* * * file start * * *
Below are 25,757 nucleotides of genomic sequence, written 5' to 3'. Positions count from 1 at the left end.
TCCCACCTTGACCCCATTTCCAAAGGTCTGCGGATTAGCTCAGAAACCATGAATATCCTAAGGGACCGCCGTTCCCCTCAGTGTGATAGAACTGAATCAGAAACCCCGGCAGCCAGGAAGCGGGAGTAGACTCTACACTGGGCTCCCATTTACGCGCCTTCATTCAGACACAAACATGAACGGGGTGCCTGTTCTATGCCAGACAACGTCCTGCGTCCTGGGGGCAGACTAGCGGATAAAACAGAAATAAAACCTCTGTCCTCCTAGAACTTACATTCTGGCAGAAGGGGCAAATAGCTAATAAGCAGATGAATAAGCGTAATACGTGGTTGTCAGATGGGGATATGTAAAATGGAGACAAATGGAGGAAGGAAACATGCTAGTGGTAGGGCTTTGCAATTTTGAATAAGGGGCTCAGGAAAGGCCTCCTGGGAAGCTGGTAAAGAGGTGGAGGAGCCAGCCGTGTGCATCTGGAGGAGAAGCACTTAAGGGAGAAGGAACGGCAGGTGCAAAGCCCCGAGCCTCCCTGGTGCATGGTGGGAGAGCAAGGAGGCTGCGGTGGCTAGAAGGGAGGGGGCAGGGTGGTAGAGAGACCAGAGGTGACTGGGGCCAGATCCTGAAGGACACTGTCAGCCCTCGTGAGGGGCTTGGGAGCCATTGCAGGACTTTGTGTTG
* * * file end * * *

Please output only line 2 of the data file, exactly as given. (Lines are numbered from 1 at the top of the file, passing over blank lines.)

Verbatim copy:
TCCCACCTTGACCCCATTTCCAAAGGTCTGCGGATTAGCTCAGAAACCATGAATATCCTAAGGGACCGCCGTTCCCCTCAGTGTGATAGAACTGAATCAGAAACCCCGGCAGCCAGGAAGCGGGAGTAGACTCTACACTGGGCTCCCATTTACGCGCCTTCATTCAGACACAAACATGAACGGGGTGCCTGTTCTATGCCAGACAACGTCCTGCGTCCTGGGGGCAGACTAGCGGATAAAACAGAAATAAAACCTCTGTCCTCCTAGAACTTACATTCTGGCAGAAGGGGCAAATAGCTAATAAGCAGATGAATAAGCGTAATACGTGGTTGTCAGATGGGGATATGTAAAATGGAGACAAATGGAGGAAGGAAACATGCTAGTGGTAGGGCTTTGCAATTTTGAATAAGGGGCTCAGGAAAGGCCTCCTGGGAAGCTGGTAAAGAGGTGGAGGAGCCAGCCGTGTGCATCTGGAGGAGAAGCACTTAAGGGAGAAGGAACGGCAGGTGCAAAGCCCCGAGCCTCCCTGGTGCATGGTGGGAGAGCAAGGAGGCTGCGGTGGCTAGAAGGGAGGGGGCAGGGTGGTAGAGAGACCAGAGGTGACTGGGGCCAGATCCTGAAGGACACTGTCAGCCCTCGTGAGGGGCTTGGGAGCCATTGCAGGACTTTGTGTTG